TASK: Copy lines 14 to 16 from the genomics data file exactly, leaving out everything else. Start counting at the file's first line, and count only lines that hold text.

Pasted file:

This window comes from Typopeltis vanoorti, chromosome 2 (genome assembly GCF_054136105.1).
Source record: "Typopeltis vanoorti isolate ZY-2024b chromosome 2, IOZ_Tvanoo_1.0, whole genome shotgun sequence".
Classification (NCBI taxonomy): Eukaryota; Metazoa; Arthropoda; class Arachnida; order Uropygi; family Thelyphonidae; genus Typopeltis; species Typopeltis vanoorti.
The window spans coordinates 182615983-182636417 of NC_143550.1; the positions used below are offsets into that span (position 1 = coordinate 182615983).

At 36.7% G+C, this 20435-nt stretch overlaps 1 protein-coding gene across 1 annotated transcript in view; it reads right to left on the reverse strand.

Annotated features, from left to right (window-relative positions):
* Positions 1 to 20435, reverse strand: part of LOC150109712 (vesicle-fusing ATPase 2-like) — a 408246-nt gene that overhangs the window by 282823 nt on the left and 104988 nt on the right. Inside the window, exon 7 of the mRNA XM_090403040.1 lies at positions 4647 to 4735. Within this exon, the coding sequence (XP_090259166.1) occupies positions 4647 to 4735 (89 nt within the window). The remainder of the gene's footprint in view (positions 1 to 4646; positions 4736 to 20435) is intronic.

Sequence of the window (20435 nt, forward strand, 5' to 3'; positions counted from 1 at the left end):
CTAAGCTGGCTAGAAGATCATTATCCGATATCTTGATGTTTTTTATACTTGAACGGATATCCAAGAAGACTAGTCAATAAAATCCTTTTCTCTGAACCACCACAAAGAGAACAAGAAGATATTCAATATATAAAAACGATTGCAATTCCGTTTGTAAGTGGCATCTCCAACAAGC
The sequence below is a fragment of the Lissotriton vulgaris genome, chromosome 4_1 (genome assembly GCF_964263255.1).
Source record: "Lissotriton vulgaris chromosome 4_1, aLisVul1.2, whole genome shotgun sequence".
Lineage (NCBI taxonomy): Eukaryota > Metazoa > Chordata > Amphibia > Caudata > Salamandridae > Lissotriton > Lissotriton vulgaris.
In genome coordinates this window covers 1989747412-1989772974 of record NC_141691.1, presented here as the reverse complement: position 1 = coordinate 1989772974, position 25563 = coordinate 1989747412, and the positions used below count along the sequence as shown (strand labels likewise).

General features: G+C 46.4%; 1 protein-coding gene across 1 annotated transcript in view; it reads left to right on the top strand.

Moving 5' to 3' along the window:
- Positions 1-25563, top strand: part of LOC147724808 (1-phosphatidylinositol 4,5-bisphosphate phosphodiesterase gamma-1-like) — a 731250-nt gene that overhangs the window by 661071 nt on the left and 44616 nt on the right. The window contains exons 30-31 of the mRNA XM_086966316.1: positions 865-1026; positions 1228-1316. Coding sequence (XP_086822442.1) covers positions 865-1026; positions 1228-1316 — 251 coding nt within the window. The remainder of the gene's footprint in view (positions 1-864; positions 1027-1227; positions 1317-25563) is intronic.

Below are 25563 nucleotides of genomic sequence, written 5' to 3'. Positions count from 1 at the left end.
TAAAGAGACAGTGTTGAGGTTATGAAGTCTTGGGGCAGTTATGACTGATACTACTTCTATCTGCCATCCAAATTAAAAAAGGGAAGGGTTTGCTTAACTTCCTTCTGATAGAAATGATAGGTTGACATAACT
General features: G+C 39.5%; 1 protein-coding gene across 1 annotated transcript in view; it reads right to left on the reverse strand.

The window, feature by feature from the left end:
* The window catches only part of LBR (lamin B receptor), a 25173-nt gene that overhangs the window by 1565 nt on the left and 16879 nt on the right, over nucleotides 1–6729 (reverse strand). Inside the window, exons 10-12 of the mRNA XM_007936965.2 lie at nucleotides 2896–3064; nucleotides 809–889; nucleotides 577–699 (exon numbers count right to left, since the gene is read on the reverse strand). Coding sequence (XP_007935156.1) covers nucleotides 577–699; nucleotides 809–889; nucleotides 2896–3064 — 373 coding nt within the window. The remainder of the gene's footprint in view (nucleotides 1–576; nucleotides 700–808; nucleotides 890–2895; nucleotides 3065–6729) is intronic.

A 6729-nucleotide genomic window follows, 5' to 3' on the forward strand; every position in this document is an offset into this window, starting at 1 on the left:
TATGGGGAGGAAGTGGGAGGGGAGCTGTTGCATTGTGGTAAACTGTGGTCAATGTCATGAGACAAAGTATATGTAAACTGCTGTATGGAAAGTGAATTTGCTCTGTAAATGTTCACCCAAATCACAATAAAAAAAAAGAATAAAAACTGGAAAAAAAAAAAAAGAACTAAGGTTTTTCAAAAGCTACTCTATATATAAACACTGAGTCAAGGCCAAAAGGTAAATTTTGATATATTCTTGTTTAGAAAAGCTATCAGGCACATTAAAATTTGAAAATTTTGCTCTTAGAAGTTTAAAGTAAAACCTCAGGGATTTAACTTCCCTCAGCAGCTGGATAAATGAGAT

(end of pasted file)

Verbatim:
General features: G+C 46.4%; 1 protein-coding gene across 1 annotated transcript in view; it reads left to right on the top strand.

Moving 5' to 3' along the window:
- Positions 1-25563, top strand: part of LOC147724808 (1-phosphatidylinositol 4,5-bisphosphate phosphodiesterase gamma-1-like) — a 731250-nt gene that overhangs the window by 661071 nt on the left and 44616 nt on the right. The window contains exons 30-31 of the mRNA XM_086966316.1: positions 865-1026; positions 1228-1316. Coding sequence (XP_086822442.1) covers positions 865-1026; positions 1228-1316 — 251 coding nt within the window. The remainder of the gene's footprint in view (positions 1-864; positions 1027-1227; positions 1317-25563) is intronic.